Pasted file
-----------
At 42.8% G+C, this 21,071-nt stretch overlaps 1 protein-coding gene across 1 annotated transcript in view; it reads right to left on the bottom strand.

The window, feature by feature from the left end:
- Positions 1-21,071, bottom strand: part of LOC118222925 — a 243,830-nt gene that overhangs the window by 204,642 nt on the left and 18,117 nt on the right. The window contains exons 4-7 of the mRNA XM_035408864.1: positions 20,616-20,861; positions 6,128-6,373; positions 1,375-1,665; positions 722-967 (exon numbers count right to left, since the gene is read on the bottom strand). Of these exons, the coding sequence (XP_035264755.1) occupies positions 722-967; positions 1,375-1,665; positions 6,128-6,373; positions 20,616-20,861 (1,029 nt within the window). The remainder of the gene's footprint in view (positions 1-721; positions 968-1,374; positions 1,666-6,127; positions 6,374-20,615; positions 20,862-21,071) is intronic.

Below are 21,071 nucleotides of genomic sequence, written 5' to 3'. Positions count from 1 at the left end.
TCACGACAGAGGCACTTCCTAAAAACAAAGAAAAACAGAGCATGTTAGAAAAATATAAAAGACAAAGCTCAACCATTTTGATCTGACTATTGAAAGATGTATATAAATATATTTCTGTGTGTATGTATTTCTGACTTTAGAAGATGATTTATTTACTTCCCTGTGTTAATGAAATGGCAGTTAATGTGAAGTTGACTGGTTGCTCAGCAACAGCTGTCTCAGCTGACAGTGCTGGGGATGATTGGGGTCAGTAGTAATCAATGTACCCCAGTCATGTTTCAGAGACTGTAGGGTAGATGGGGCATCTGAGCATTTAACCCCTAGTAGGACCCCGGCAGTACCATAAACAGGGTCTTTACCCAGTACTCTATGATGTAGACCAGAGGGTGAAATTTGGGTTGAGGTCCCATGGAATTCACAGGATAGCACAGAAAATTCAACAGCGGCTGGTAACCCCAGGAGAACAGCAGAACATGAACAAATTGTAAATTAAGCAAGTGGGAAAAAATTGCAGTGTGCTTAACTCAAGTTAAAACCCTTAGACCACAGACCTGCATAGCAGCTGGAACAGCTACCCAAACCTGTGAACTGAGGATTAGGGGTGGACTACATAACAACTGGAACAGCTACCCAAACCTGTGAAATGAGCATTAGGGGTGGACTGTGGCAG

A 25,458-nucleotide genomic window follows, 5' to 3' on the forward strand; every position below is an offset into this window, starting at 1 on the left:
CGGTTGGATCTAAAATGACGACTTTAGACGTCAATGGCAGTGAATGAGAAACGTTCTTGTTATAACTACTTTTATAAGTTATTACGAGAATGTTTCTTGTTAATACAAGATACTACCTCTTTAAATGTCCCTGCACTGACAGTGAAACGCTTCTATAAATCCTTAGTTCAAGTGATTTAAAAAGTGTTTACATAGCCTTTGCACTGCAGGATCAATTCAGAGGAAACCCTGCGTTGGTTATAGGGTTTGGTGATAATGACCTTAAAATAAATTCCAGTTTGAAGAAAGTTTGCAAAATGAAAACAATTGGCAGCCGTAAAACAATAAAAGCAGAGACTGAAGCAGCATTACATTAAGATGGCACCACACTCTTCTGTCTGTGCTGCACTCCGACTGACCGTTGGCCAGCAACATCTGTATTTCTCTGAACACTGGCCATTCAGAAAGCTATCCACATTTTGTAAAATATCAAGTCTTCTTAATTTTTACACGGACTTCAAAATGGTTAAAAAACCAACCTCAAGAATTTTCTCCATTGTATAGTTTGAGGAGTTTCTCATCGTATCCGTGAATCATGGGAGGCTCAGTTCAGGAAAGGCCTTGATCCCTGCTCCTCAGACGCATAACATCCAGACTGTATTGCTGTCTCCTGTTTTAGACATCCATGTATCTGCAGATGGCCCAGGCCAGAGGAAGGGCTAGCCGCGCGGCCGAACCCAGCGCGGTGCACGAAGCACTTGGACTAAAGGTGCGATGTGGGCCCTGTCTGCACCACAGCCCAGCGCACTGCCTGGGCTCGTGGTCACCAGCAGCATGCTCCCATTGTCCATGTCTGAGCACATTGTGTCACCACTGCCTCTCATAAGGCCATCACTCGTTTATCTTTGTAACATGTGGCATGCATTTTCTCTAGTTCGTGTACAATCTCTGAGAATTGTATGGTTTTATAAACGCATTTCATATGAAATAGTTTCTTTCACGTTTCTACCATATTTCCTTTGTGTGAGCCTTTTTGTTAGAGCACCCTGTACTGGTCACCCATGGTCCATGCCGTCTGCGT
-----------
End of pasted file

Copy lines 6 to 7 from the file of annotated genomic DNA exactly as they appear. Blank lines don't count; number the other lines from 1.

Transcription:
A 25,458-nucleotide genomic window follows, 5' to 3' on the forward strand; every position below is an offset into this window, starting at 1 on the left:
CGGTTGGATCTAAAATGACGACTTTAGACGTCAATGGCAGTGAATGAGAAACGTTCTTGTTATAACTACTTTTATAAGTTATTACGAGAATGTTTCTTGTTAATACAAGATACTACCTCTTTAAATGTCCCTGCACTGACAGTGAAACGCTTCTATAAATCCTTAGTTCAAGTGATTTAAAAAGTGTTTACATAGCCTTTGCACTGCAGGATCAATTCAGAGGAAACCCTGCGTTGGTTATAGGGTTTGGTGATAATGACCTTAAAATAAATTCCAGTTTGAAGAAAGTTTGCAAAATGAAAACAATTGGCAGCCGTAAAACAATAAAAGCAGAGACTGAAGCAGCATTACATTAAGATGGCACCACACTCTTCTGTCTGTGCTGCACTCCGACTGACCGTTGGCCAGCAACATCTGTATTTCTCTGAACACTGGCCATTCAGAAAGCTATCCACATTTTGTAAAATATCAAGTCTTCTTAATTTTTACACGGACTTCAAAATGGTTAAAAAACCAACCTCAAGAATTTTCTCCATTGTATAGTTTGAGGAGTTTCTCATCGTATCCGTGAATCATGGGAGGCTCAGTTCAGGAAAGGCCTTGATCCCTGCTCCTCAGACGCATAACATCCAGACTGTATTGCTGTCTCCTGTTTTAGACATCCATGTATCTGCAGATGGCCCAGGCCAGAGGAAGGGCTAGCCGCGCGGCCGAACCCAGCGCGGTGCACGAAGCACTTGGACTAAAGGTGCGATGTGGGCCCTGTCTGCACCACAGCCCAGCGCACTGCCTGGGCTCGTGGTCACCAGCAGCATGCTCCCATTGTCCATGTCTGAGCACATTGTGTCACCACTGCCTCTCATAAGGCCATCACTCGTTTATCTTTGTAACATGTGGCATGCATTTTCTCTAGTTCGTGTACAATCTCTGAGAATTGTATGGTTTTATAAACGCATTTCATATGAAATAGTTTCTTTCACGTTTCTACCATATTTCCTTTGTGTGAGCCTTTTTGTTAGAGCACCCTGTACTGGTCACCCATGGTCCATGCCGTCTGCGT